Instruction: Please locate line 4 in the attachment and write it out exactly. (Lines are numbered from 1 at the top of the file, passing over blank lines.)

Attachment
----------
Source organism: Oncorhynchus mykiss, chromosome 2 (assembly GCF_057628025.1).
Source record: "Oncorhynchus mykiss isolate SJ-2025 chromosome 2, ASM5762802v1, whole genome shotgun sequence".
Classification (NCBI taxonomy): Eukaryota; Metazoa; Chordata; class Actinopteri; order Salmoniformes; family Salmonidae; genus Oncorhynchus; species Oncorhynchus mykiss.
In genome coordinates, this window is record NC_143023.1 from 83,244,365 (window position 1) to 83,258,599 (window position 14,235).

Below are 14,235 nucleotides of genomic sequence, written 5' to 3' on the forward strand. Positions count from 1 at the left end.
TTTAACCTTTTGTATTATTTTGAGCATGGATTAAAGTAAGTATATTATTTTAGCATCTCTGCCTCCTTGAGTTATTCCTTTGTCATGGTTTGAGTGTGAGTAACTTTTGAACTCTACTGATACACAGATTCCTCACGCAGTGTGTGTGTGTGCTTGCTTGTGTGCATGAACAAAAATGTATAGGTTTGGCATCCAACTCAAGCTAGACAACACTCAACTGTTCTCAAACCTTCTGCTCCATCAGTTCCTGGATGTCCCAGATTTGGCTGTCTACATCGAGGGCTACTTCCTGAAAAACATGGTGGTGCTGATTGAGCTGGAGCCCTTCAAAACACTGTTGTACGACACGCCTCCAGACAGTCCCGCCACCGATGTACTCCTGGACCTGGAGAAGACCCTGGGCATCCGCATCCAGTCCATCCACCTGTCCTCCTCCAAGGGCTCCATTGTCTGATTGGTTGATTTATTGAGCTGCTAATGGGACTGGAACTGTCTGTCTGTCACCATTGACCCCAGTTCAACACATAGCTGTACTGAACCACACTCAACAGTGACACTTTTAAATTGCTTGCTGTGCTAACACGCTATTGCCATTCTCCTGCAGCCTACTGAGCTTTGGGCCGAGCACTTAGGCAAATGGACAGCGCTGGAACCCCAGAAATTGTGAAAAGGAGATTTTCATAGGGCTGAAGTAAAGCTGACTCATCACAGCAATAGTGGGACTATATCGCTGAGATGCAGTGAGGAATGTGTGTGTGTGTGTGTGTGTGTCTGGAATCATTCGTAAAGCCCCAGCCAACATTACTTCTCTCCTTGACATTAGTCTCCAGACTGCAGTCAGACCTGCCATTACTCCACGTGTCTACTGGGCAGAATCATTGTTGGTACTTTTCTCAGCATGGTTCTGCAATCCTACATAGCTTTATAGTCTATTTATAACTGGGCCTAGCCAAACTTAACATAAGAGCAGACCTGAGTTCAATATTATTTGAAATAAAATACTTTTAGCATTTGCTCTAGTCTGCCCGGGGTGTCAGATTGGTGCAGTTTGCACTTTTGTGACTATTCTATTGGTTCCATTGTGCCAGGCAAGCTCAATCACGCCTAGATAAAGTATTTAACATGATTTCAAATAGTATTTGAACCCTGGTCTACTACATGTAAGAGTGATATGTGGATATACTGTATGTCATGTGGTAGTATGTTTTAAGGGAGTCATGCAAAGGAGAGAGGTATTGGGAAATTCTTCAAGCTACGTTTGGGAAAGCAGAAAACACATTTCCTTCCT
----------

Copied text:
In genome coordinates, this window is record NC_143023.1 from 83,244,365 (window position 1) to 83,258,599 (window position 14,235).